Crothersville Advertising For Bids Anticipating Another Paving Grant

In the past two years, Crothersville has received nearly $641,000 in state funding for paving projects. This past January the town applied for a third state Community Crossings Paving Grant.
In anticipation of being approved for a third time and to get a paving contractor locked in for what is expected to be a busy paving season with other communities and counties, the town is opting to advertise for bids before the grants are awarded sometime later this month.

That decision proved to be a wise one because the state of Indiana announced paving grant awards on Tuesday, April 7, and Crothersville will receive $206,075 to pave streets. Jackson County was granted $1,000,000 for paving.
The Crothersville paving projects include:
•Main Street Circle
•Main Street from 480 feet east of Preston Street to Main Street Circle
•Walnut Street from Preston Street to 700 feet east
•Bard Street from U.S. 31 to Seymour Road
•Walnut Street from U.S 31 to Seymour Road
•Vine Street from the terminus to Walnut Street
•Central Avenue from the terminus to Moore Street
•Cindy Lane from U.S. 31 to 80 feet west of Seymour Road
The eight projects total $275,065.
The town is using a $70,000 local match, anticipating a $206,000 grant to fund the paving project.
In 2018, Crothersville completed 14 paving projects after receiving $423,406.10 in Community Crossings funding. In 2019, the town completed 10 projects with the $217,480.80 it received.
“It has been a great program,” town engineer Brad Bender of FPBH said. “It started out they said it would be a five-year program, but now, it sounds like it will keep going.”
“Prior to these grants, we were spending about $70,000 a year,” said town council president Danieta Foster. “Now, we’re spending approximately the same amount, but we’re getting $275,000 worth of paving done.”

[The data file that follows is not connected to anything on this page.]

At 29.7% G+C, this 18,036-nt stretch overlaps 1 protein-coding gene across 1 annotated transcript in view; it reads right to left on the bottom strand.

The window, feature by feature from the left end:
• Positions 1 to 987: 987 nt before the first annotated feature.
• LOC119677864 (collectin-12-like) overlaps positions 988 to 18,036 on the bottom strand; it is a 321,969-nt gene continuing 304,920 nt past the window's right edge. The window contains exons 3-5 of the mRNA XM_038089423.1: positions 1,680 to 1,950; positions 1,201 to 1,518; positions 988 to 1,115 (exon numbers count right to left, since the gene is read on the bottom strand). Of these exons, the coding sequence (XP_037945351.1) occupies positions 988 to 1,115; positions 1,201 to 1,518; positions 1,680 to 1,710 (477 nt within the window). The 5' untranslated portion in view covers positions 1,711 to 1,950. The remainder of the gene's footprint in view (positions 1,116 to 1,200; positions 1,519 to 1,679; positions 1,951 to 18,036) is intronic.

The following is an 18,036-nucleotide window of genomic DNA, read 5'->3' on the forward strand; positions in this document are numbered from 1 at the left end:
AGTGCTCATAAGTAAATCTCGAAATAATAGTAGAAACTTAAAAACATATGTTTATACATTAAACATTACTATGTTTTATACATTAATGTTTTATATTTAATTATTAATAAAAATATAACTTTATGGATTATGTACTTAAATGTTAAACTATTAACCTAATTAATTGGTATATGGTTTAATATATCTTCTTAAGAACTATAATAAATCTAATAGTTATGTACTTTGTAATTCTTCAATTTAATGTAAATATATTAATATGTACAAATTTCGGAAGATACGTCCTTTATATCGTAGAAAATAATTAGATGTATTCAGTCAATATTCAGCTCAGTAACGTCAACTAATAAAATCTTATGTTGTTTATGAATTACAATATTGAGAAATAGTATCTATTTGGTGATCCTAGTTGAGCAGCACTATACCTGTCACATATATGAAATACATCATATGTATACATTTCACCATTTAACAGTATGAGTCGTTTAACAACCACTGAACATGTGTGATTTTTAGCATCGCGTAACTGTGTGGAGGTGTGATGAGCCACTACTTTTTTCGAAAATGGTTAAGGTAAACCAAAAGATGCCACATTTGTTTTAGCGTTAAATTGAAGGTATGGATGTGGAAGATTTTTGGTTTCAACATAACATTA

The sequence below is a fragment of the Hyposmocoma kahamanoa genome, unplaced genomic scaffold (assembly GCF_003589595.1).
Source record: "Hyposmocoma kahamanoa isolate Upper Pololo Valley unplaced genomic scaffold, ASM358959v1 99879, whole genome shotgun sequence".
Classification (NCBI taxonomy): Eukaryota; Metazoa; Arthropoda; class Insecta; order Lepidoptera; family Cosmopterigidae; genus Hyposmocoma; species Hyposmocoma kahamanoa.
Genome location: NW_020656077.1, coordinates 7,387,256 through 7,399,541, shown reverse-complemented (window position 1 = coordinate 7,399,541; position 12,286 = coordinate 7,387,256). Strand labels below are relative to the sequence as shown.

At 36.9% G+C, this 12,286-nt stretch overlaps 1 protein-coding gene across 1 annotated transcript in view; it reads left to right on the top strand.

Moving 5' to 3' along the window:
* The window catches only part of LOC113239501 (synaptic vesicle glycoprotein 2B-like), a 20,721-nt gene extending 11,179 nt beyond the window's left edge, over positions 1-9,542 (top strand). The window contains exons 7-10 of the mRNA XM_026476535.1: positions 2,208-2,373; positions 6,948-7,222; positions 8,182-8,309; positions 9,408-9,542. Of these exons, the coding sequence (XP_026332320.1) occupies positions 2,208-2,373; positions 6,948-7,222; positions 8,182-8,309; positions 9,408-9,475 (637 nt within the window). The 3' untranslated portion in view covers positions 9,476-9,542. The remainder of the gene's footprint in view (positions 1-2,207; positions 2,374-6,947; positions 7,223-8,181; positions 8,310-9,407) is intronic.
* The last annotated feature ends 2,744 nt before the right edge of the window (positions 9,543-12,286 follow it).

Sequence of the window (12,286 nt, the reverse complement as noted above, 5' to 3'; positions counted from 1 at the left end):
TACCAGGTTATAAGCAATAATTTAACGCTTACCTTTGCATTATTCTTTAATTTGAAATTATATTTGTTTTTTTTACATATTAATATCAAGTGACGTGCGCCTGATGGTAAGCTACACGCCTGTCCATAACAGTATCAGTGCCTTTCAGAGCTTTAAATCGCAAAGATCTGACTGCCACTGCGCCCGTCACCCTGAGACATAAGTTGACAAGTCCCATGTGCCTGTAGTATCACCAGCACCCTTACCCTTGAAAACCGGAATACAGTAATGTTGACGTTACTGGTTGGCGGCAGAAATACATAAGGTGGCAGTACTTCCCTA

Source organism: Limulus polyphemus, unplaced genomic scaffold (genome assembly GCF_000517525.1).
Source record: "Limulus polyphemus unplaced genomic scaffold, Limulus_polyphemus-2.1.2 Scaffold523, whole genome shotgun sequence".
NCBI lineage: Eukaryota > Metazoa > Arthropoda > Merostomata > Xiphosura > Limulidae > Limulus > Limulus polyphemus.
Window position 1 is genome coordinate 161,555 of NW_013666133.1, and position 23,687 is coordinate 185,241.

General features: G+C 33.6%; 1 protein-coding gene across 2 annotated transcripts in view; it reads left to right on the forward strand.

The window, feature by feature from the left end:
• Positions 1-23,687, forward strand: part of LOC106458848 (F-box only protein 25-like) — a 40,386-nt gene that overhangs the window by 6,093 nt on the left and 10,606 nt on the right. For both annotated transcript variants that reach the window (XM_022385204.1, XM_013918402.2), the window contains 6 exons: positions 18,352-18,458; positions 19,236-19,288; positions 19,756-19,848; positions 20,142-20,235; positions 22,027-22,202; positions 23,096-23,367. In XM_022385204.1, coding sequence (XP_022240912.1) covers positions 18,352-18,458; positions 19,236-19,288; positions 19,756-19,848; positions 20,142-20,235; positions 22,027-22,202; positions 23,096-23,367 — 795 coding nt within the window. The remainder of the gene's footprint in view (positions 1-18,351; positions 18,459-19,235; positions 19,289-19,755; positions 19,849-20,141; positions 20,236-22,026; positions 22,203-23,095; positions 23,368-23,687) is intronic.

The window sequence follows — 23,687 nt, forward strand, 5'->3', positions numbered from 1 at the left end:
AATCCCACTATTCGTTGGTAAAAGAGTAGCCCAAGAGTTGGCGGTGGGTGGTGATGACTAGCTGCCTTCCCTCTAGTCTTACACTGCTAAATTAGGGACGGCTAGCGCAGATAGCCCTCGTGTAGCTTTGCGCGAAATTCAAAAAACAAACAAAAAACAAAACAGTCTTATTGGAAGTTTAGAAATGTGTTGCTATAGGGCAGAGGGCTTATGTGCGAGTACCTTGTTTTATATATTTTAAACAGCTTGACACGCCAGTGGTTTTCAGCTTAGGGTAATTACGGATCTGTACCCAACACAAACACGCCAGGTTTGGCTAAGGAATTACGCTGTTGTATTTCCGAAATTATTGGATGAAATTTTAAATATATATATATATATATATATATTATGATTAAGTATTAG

Indiana’s Rainy Day Fund, Federal Money May Not Be Enough Against COVID-19 Crisis

The economic fallout of COVID-19 will test the strength of Indiana’s economy and stretch the pockets of Hoosiers, many of whom have experienced layoffs or lost business income during the stay-at-home order.
Elected state and federal leaders have announced sweeping changes and planned relief, especially as economists warn of more layoffs in the face of another recession.
More than 120,000 Hoosiers have filed for unemployment benefits in the past two weeks, many of them food service employees, manufacturers or contractors whose businesses have been shuttered under self-isolation measures.
With his department inundated by calls, Fred Payne the commissioner of the Indiana Department of Workforce Development, asked Hoosiers to check the website’s frequently-asked-questions page before calling with specific questions.
“We will get to every call, but we do have some call delays because of the taxing that’s being put on our system,” Payne said.
The new unemployment numbers come after Indiana reported having its highest number of people employed in January, with just 23,000 unemployment claims for that month and a 3.1% unemployment rate, Payne said.
State leaders have leaned on incoming benefits from the federal government, including $1.25 billion in state aid in a $2 trillion package.